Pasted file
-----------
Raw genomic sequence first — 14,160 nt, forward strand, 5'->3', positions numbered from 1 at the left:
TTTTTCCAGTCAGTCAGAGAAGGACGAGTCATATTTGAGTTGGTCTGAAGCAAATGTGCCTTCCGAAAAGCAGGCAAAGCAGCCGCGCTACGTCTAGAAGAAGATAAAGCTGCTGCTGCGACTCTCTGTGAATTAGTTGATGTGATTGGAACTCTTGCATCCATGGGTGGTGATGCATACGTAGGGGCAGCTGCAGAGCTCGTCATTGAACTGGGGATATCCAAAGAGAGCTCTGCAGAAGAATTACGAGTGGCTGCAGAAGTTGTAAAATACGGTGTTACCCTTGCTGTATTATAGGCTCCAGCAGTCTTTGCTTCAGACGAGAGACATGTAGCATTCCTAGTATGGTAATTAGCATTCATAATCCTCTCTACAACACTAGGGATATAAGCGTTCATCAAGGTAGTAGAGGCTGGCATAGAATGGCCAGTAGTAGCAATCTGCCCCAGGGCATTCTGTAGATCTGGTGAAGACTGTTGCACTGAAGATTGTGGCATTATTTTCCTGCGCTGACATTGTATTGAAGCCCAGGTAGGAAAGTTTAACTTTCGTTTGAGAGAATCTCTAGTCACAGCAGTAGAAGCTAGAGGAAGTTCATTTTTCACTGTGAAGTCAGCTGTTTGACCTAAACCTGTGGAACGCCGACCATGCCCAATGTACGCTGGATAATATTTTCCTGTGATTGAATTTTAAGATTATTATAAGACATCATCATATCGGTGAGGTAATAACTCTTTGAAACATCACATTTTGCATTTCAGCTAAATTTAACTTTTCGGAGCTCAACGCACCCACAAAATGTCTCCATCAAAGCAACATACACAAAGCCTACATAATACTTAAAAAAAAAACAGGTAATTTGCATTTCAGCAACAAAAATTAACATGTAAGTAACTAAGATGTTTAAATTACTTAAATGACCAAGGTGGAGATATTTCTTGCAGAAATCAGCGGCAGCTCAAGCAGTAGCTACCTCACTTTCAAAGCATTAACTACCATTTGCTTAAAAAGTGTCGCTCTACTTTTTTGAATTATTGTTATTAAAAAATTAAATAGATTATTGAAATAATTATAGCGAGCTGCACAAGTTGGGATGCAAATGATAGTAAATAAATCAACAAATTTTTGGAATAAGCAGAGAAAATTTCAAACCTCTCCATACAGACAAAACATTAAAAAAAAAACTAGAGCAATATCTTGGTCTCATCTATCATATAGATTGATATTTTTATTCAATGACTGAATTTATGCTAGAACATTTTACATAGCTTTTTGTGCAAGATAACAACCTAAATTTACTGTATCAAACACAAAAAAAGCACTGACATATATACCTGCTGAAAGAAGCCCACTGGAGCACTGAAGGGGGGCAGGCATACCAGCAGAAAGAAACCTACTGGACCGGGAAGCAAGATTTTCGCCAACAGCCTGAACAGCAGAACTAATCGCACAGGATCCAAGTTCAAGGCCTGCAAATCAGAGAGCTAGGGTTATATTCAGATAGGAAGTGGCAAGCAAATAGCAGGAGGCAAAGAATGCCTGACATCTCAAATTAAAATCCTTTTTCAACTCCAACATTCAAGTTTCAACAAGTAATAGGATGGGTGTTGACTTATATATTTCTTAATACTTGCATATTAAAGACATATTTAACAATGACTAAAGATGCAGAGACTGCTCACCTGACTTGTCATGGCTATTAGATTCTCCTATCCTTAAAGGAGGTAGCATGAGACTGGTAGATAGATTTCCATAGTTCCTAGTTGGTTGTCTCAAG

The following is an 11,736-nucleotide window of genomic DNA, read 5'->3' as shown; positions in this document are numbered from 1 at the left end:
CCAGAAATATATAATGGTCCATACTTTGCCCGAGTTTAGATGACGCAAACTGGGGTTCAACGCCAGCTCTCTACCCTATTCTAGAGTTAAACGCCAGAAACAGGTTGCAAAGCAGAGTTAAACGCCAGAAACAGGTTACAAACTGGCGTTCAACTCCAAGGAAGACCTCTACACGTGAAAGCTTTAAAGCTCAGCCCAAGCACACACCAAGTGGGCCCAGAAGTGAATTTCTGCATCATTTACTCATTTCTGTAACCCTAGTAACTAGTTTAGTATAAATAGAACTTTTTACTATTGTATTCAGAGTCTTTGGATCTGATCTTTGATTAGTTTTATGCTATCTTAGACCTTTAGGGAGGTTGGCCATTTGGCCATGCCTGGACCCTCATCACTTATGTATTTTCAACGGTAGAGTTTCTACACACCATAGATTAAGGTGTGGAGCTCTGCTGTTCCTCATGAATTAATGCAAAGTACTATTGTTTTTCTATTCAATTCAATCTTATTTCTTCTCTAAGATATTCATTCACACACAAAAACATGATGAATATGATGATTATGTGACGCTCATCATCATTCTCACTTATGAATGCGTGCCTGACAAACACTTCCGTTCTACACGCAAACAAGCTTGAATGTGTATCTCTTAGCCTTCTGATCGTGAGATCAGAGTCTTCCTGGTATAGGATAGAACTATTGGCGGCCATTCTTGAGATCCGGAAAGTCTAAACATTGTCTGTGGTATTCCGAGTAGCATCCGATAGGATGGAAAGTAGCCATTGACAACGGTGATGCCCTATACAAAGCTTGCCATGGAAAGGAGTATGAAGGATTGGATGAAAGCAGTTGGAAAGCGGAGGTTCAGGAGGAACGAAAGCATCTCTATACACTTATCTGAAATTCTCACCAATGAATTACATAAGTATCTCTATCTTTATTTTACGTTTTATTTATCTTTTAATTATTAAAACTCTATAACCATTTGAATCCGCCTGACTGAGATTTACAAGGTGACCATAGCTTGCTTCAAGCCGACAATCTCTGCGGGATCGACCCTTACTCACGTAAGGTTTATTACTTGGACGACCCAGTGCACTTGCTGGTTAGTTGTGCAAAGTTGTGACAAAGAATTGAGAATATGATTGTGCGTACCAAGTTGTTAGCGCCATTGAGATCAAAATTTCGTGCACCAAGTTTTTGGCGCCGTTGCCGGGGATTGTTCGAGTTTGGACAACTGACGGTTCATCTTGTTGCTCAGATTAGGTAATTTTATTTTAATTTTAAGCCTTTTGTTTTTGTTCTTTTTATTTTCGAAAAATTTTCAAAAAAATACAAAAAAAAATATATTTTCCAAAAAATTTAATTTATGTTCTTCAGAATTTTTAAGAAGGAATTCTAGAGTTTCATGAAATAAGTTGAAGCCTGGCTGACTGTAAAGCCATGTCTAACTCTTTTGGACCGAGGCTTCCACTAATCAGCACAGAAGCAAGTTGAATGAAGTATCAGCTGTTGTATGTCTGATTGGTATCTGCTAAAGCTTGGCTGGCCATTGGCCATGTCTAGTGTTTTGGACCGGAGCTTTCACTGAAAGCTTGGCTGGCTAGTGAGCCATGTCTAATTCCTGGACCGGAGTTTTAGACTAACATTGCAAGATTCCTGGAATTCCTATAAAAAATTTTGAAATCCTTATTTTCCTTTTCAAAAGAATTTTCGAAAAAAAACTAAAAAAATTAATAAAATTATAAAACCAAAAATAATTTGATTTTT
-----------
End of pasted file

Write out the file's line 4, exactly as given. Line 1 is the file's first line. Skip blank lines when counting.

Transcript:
CCAGAAATATATAATGGTCCATACTTTGCCCGAGTTTAGATGACGCAAACTGGGGTTCAACGCCAGCTCTCTACCCTATTCTAGAGTTAAACGCCAGAAACAGGTTGCAAAGCAGAGTTAAACGCCAGAAACAGGTTACAAACTGGCGTTCAACTCCAAGGAAGACCTCTACACGTGAAAGCTTTAAAGCTCAGCCCAAGCACACACCAAGTGGGCCCAGAAGTGAATTTCTGCATCATTTACTCATTTCTGTAACCCTAGTAACTAGTTTAGTATAAATAGAACTTTTTACTATTGTATTCAGAGTCTTTGGATCTGATCTTTGATTAGTTTTATGCTATCTTAGACCTTTAGGGAGGTTGGCCATTTGGCCATGCCTGGACCCTCATCACTTATGTATTTTCAACGGTAGAGTTTCTACACACCATAGATTAAGGTGTGGAGCTCTGCTGTTCCTCATGAATTAATGCAAAGTACTATTGTTTTTCTATTCAATTCAATCTTATTTCTTCTCTAAGATATTCATTCACACACAAAAACATGATGAATATGATGATTATGTGACGCTCATCATCATTCTCACTTATGAATGCGTGCCTGACAAACACTTCCGTTCTACACGCAAACAAGCTTGAATGTGTATCTCTTAGCCTTCTGATCGTGAGATCAGAGTCTTCCTGGTATAGGATAGAACTATTGGCGGCCATTCTTGAGATCCGGAAAGTCTAAACATTGTCTGTGGTATTCCGAGTAGCATCCGATAGGATGGAAAGTAGCCATTGACAACGGTGATGCCCTATACAAAGCTTGCCATGGAAAGGAGTATGAAGGATTGGATGAAAGCAGTTGGAAAGCGGAGGTTCAGGAGGAACGAAAGCATCTCTATACACTTATCTGAAATTCTCACCAATGAATTACATAAGTATCTCTATCTTTATTTTACGTTTTATTTATCTTTTAATTATTAAAACTCTATAACCATTTGAATCCGCCTGACTGAGATTTACAAGGTGACCATAGCTTGCTTCAAGCCGACAATCTCTGCGGGATCGACCCTTACTCACGTAAGGTTTATTACTTGGACGACCCAGTGCACTTGCTGGTTAGTTGTGCAAAGTTGTGACAAAGAATTGAGAATATGATTGTGCGTACCAAGTTGTTAGCGCCATTGAGATCAAAATTTCGTGCACCAAGTTTTTGGCGCCGTTGCCGGGGATTGTTCGAGTTTGGACAACTGACGGTTCATCTTGTTGCTCAGATTAGGTAATTTTATTTTAATTTTAAGCCTTTTGTTTTTGTTCTTTTTATTTTCGAAAAATTTTCAAAAAAATACAAAAAAAAATATATTTTCCAAAAAATTTAATTTATGTTCTTCAGAATTTTTAAGAAGGAATTCTAGAGTTTCATGAAATAAGTTGAAGCCTGGCTGACTGTAAAGCCATGTCTAACTCTTTTGGACCGAGGCTTCCACTAATCAGCACAGAAGCAAGTTGAATGAAGTATCAGCTGTTGTATGTCTGATTGGTATCTGCTAAAGCTTGGCTGGCCATTGGCCATGTCTAGTGTTTTGGACCGGAGCTTTCACTGAAAGCTTGGCTGGCTAGTGAGCCATGTCTAATTCCTGGACCGGAGTTTTAGACTAACATTGCAAGATTCCTGGAATTCCTATAAAAAATTTTGAAATCCTTATTTTCCTTTTCAAAAGAATTTTCGAAAAAAAACTAAAAAAATTAATAAAATTATAAAACCAAAAATAATTTGATTTTT